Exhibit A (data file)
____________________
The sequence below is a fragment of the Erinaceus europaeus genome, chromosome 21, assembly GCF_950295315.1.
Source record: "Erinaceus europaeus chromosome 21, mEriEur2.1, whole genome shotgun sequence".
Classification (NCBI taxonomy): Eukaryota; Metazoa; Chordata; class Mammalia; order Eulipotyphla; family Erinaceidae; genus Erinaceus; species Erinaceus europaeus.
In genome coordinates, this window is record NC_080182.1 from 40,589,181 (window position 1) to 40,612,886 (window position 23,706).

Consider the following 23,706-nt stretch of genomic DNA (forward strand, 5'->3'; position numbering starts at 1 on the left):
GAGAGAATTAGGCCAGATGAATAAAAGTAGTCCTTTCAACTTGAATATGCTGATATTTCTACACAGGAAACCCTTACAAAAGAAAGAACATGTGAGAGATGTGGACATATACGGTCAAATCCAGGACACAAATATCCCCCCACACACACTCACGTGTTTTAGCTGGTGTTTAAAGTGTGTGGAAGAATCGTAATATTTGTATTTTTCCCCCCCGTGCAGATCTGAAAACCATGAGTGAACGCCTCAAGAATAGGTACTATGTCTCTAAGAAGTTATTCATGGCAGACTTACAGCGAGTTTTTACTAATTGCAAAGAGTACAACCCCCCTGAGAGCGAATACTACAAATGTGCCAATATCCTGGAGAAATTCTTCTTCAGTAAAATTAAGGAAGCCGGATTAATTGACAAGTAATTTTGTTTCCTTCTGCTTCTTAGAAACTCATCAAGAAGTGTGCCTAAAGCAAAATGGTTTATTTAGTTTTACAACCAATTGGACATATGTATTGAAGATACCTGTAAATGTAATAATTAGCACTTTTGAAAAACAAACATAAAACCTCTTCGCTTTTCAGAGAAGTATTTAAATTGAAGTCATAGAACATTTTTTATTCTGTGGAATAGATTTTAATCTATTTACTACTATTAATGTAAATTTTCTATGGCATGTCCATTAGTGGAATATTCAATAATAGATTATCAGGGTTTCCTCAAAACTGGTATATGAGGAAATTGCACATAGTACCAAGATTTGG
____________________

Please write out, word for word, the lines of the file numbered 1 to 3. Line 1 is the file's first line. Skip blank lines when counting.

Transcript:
The sequence below is a fragment of the Erinaceus europaeus genome, chromosome 21, assembly GCF_950295315.1.
Source record: "Erinaceus europaeus chromosome 21, mEriEur2.1, whole genome shotgun sequence".
Classification (NCBI taxonomy): Eukaryota; Metazoa; Chordata; class Mammalia; order Eulipotyphla; family Erinaceidae; genus Erinaceus; species Erinaceus europaeus.